chicago by bike


Explore Chicago by Bike

Bikes in the park in Downtown Chicago (Photo: Welcomia/Shutterstock)

Be it the more than 200 miles of on-street bike lanes (make that 645 miles by 2020) or the ever-growing Divvy bike-sharing system (look for the light blue bikes on practically every block), it’s no wonder Chicago is continually recognized by Bicycling magazine as one of the most bike-friendly cities in the country. Whether you own or rent your ride, here are five ways to take in the Windy City on two wheels.

  1. Lakefront Trail. Lincoln Park Zoo, Millennium Park, the Museum of Science and Industry — these are just a few of the dozens of landmarks you’ll whizz past along the 18.5-mile Lakefront trail. Lake Michigan serves as a calming blue backdrop. On the north end of the trail, stop for frozen vodka lemonades at Castaways at North Avenue Beach, or head south to Hyde Park, where a cold beer and a hearth-roasted porchetta sandwich are waiting for you at The Promontory restaurant.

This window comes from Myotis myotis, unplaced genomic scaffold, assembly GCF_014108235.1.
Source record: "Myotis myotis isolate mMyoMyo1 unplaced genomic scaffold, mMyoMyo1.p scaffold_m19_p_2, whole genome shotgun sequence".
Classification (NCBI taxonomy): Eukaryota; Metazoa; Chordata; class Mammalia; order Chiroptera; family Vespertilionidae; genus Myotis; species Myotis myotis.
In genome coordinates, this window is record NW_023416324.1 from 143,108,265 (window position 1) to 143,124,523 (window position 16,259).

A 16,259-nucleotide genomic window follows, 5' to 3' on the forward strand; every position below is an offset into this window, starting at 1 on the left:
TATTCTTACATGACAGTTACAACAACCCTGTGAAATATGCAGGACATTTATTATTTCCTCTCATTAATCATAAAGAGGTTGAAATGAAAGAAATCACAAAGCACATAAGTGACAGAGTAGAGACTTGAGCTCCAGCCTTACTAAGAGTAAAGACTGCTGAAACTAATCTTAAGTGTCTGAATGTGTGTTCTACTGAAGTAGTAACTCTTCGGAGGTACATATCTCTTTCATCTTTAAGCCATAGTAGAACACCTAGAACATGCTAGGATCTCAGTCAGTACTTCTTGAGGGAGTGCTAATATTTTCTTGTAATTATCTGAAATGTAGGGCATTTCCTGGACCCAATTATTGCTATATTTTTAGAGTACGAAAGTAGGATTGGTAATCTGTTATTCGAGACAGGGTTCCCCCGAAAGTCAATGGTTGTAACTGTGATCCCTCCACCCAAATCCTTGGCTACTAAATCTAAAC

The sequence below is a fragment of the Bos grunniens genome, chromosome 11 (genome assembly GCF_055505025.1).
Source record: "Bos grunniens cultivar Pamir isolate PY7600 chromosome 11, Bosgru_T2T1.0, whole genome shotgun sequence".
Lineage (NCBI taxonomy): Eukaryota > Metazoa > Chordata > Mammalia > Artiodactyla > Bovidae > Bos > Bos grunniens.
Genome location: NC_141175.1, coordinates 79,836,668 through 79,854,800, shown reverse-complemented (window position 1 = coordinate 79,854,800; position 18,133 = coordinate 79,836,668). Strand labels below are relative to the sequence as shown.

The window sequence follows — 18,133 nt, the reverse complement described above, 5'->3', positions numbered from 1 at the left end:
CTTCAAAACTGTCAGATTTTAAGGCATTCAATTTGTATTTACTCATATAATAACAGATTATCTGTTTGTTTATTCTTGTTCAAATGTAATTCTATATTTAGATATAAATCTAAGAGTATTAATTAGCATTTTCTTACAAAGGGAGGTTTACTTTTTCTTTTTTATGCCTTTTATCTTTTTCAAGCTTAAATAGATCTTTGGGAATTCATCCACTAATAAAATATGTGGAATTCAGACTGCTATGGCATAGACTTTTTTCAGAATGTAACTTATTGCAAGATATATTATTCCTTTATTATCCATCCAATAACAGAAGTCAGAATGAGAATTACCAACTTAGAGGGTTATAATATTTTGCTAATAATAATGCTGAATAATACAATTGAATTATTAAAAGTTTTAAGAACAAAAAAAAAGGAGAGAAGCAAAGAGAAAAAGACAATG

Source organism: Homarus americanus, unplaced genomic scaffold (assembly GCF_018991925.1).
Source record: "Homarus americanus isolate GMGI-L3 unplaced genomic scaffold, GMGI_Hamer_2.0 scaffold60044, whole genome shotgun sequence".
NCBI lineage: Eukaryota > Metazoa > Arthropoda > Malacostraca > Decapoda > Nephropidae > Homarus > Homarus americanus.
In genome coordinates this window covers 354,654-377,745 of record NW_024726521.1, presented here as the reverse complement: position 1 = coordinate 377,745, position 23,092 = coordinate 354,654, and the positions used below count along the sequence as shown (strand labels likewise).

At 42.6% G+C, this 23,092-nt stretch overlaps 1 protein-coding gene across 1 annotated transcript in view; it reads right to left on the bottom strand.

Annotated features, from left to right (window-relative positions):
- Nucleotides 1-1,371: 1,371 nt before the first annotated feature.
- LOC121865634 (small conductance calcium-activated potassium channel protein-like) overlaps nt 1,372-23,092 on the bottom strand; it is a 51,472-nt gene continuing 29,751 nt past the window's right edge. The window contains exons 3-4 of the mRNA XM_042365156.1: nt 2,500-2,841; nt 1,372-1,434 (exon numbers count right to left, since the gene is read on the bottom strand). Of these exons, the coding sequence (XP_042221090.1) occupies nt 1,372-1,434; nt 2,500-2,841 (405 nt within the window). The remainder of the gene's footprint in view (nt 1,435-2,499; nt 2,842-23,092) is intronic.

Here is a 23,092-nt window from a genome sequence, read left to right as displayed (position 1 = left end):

2. Pilsen. After you take the Lakefront tour, hightail it to the Divvy stop at Racine and 18th Street in Pilsen. A leisurely ride up and down 18th Street takes you past galleries, taquerias (fuel up with tacos from Nuevo Leon) and colorful street murals. You can set up a bike tour or explore the eclectic Mexican neighborhood on your own.
  3. Milwaukee Avenue. Want to see Chicago like a commuter? Then take a ride on Milwaukee Avenue, one of the city’s bike-friendly “spoke routes” with a mile-long stretch of buffered, protected bike lanes. Avoid riding at peak times, as the lanes are subject to crowding. But otherwise, this is a great way to breeze through neighborhoods like West Town, Wicker Park and Logan Square. Stop at one of the bike-friendly cafés along the way, like Ancien Cycles Lounge, where you can snack on chef Kristine Subido’s chicken adobo empanadas.
  4. Bloomingdale Trail. Chicago’s even more beautiful from above, so be one of the first to ride along the elevated Bloomingdale Trail, a brand new public park project slated to open June 6. Built on a defunct railroad line 16 feet above street level and running through four northwest neighborhoods, the 2.7-mile trail will pass by six parks, an observatory and art installations.
  5. Lincoln Avenue. Another street with a popular designated bike lane is Lincoln Avenue, and you can take it from historic Lincoln Park (grab a Divvy at the corner of Lincoln Avenue and North Clark Street) all the way up to quaint Lincoln Square, passing cafés, antique stores, bars and parks along the way. After you return your bike at the corner of Lincoln Avenue and North Leavitt Street, keep walking past Old Town School of Folk Music and the Merz Apothecary until you reach the Chicago Brauhaus for a celebratory wiener schnitzel.